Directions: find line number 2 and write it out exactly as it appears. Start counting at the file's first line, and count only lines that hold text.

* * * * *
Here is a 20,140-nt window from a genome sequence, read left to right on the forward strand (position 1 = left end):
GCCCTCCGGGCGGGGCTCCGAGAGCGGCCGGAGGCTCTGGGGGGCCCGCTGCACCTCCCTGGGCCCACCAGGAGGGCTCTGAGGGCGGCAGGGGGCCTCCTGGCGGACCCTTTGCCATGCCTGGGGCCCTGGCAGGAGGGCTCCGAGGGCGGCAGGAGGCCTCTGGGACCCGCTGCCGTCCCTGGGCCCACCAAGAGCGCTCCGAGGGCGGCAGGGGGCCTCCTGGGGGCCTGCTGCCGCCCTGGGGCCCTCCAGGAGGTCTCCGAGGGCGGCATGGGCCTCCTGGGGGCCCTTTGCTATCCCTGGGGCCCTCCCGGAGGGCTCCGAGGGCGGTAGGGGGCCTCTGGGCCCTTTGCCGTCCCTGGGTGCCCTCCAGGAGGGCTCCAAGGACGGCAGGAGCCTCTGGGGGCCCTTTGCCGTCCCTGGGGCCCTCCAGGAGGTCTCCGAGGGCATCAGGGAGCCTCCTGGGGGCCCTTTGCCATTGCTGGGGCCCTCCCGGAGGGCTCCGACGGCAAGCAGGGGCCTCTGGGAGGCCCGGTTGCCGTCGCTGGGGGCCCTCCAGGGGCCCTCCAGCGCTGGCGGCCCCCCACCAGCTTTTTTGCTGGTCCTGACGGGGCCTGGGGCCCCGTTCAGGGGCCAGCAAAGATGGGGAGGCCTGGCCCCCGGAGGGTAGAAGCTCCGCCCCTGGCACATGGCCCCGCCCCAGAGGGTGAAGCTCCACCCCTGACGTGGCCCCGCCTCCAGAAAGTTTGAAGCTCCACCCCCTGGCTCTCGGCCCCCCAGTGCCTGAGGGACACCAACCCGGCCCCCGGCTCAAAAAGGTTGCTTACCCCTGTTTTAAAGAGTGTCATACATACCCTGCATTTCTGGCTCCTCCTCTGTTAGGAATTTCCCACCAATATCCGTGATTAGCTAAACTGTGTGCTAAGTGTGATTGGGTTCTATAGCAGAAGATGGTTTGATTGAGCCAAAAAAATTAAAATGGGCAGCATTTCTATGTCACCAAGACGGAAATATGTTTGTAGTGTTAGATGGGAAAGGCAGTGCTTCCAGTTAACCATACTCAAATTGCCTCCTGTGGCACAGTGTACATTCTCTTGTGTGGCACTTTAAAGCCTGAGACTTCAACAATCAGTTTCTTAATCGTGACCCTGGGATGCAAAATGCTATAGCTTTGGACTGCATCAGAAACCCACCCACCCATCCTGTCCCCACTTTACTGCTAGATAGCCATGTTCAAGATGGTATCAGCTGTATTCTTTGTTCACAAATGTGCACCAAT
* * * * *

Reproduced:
GCCCTCCGGGCGGGGCTCCGAGAGCGGCCGGAGGCTCTGGGGGGCCCGCTGCACCTCCCTGGGCCCACCAGGAGGGCTCTGAGGGCGGCAGGGGGCCTCCTGGCGGACCCTTTGCCATGCCTGGGGCCCTGGCAGGAGGGCTCCGAGGGCGGCAGGAGGCCTCTGGGACCCGCTGCCGTCCCTGGGCCCACCAAGAGCGCTCCGAGGGCGGCAGGGGGCCTCCTGGGGGCCTGCTGCCGCCCTGGGGCCCTCCAGGAGGTCTCCGAGGGCGGCATGGGCCTCCTGGGGGCCCTTTGCTATCCCTGGGGCCCTCCCGGAGGGCTCCGAGGGCGGTAGGGGGCCTCTGGGCCCTTTGCCGTCCCTGGGTGCCCTCCAGGAGGGCTCCAAGGACGGCAGGAGCCTCTGGGGGCCCTTTGCCGTCCCTGGGGCCCTCCAGGAGGTCTCCGAGGGCATCAGGGAGCCTCCTGGGGGCCCTTTGCCATTGCTGGGGCCCTCCCGGAGGGCTCCGACGGCAAGCAGGGGCCTCTGGGAGGCCCGGTTGCCGTCGCTGGGGGCCCTCCAGGGGCCCTCCAGCGCTGGCGGCCCCCCACCAGCTTTTTTGCTGGTCCTGACGGGGCCTGGGGCCCCGTTCAGGGGCCAGCAAAGATGGGGAGGCCTGGCCCCCGGAGGGTAGAAGCTCCGCCCCTGGCACATGGCCCCGCCCCAGAGGGTGAAGCTCCACCCCTGACGTGGCCCCGCCTCCAGAAAGTTTGAAGCTCCACCCCCTGGCTCTCGGCCCCCCAGTGCCTGAGGGACACCAACCCGGCCCCCGGCTCAAAAAGGTTGCTTACCCCTGTTTTAAAGAGTGTCATACATACCCTGCATTTCTGGCTCCTCCTCTGTTAGGAATTTCCCACCAATATCCGTGATTAGCTAAACTGTGTGCTAAGTGTGATTGGGTTCTATAGCAGAAGATGGTTTGATTGAGCCAAAAAAATTAAAATGGGCAGCATTTCTATGTCACCAAGACGGAAATATGTTTGTAGTGTTAGATGGGAAAGGCAGTGCTTCCAGTTAACCATACTCAAATTGCCTCCTGTGGCACAGTGTACATTCTCTTGTGTGGCACTTTAAAGCCTGAGACTTCAACAATCAGTTTCTTAATCGTGACCCTGGGATGCAAAATGCTATAGCTTTGGACTGCATCAGAAACCCACCCACCCATCCTGTCCCCACTTTACTGCTAGATAGCCATGTTCAAGATGGTATCAGCTGTATTCTTTGTTCACAAATGTGCACCAAT